LONDON — It seems remarkable that Michael Owen, who will surely become England’s leading goalscorer at international level soon, is struggling to find himself a club before the transfer window closes next Wednesday.

Christopher Davies

The Real Madrid striker is playing an intriguing game of football poker, Owen calling a bluff with Newcastle revealing its hand and Liverpool keeping its cards close to its chest.

Owen, who left Liverpool for Real Madrid in an £8 million transfer last year, does not want to spend the forthcoming World Cup season on the Bernabeu bench. The arrival of Robinho and Jose Baptista means Owen will be fifth choice up front with galacticos Ronaldo and Raul guaranteed their places.

Newcastle has had a “club record” bid — probably £16 million — for the player accepted by Real, but Owen seems to have no great desire to join one of the most underachieving clubs in English football.

“I said that my ideal situation was to start the season in the Real Madrid first team and if not I would prefer to return to Liverpool,” he said. “The president understood me and said he would try to help me achieve this. If the transfer cannot be finalized in time I have agreed to go to Newcastle, but only on a one-year loan. I need to be playing regularly in a World Cup year.”

This is hardly a ringing endorsement of Newcastle or a statement of desire to play for the club.

If Owen does join it on loan the reaction of the fans will be interesting as the player has effectively rejected the club, using it only to ensure match fitness as the World Cup approaches.

Owen is waiting to see if Liverpool makes a move before pursuing any options with Newcastle. It seems that the Liverpool board is keen for Owen to return, though whether they would be willing to pay double what they received for him a year ago seems unlikely.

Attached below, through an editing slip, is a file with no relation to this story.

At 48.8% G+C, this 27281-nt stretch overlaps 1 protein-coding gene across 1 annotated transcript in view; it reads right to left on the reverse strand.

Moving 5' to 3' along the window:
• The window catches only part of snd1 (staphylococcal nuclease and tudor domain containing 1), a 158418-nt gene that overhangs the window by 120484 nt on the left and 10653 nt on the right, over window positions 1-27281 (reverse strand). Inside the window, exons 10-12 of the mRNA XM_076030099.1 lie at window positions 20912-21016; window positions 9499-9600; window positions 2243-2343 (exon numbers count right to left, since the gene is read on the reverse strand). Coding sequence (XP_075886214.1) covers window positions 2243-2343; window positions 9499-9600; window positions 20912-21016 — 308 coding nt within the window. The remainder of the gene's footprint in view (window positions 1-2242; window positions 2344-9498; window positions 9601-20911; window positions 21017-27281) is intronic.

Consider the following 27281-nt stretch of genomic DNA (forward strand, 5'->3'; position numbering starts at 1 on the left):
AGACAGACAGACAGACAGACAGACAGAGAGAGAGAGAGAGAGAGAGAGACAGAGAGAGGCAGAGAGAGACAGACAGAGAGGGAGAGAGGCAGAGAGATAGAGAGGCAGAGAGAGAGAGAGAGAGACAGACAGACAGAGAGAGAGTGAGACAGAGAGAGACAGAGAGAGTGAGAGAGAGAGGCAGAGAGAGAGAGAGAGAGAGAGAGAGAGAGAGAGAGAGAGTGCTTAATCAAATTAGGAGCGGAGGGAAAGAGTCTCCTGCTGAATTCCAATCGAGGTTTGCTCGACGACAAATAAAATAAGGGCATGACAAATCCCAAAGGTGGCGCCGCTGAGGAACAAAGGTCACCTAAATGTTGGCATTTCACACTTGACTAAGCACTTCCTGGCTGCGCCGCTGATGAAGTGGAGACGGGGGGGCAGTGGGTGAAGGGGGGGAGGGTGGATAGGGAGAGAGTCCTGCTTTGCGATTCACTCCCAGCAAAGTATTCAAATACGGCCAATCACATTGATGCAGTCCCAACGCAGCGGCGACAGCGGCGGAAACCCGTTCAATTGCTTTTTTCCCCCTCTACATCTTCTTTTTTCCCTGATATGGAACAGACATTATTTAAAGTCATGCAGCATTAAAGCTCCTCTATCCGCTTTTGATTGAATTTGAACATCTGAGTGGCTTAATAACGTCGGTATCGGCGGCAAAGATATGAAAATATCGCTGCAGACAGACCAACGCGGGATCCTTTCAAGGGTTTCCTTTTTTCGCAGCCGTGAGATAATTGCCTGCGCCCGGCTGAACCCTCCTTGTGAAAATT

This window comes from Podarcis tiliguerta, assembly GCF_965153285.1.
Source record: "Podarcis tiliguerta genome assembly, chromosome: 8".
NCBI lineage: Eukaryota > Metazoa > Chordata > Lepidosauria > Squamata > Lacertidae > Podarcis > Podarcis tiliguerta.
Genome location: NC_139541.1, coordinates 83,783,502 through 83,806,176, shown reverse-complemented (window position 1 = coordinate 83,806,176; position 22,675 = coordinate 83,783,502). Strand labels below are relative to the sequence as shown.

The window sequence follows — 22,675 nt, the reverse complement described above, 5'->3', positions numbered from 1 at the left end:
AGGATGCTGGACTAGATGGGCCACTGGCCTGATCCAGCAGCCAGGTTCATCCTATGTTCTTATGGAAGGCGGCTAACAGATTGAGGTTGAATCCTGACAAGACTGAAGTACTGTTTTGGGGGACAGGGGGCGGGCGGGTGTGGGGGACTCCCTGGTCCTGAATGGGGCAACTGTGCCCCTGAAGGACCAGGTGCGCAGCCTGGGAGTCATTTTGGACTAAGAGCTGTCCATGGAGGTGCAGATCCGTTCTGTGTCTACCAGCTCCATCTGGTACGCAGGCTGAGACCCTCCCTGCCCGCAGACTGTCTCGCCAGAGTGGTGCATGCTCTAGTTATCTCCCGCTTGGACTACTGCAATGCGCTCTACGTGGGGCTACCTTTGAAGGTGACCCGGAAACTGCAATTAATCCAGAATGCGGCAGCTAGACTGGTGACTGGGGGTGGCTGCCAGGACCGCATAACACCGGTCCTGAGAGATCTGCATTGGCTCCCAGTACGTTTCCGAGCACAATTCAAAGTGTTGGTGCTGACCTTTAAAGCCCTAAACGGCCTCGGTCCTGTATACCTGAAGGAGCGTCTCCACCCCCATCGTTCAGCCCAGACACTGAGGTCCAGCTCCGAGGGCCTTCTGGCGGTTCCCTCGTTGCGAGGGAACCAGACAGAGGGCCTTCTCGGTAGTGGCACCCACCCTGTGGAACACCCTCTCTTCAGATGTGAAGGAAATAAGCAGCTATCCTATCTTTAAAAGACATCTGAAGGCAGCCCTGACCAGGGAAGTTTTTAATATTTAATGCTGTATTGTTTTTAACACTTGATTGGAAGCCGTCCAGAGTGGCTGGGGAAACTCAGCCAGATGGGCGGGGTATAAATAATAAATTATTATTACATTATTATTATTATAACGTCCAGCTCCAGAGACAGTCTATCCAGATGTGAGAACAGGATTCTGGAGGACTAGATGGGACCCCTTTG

Manager Rafael Benitez does not appear to share his board’s enthusiasm for Owen because, word has it, the Spaniard was upset that Owen left in the first place and he is not the ideal player to spearhead his favored lone-striker formation.

Despite the departure of Milan Baros to Aston Villa earlier this week, Benitez, who has not categorically ruled out a move for Owen, says a defender and right-winger are his priorities.

Djibril Cisse, Peter Crouch and Fernando Morientes are the three main strikers at Anfield, though none has the pedigree of Owen who scored 158 goals in 297 games for Liverpool before moving to Spain.

Cisse, brought to Anfield by Benitez’s predecessor Gerard Houllier for £14 million last July, has scored four goals in Europe this season but is probably the most expendable of the front men.

“Sometimes you are high, sometimes you are low,” said Cisse after being substituted during the 1-0 Champions League loss to CSKA Sofia last Tuesday. “I have to live with it, it’s part of a football career.

“I would not be surprised if the manager says I have to go. It is his choice, maybe they do not need me.”

Everton tried unsuccessfully to bring Owen back to Merseyside and the clock is ticking for the England international who, if he stays with Real, will at least be fresh for any World Cup campaign.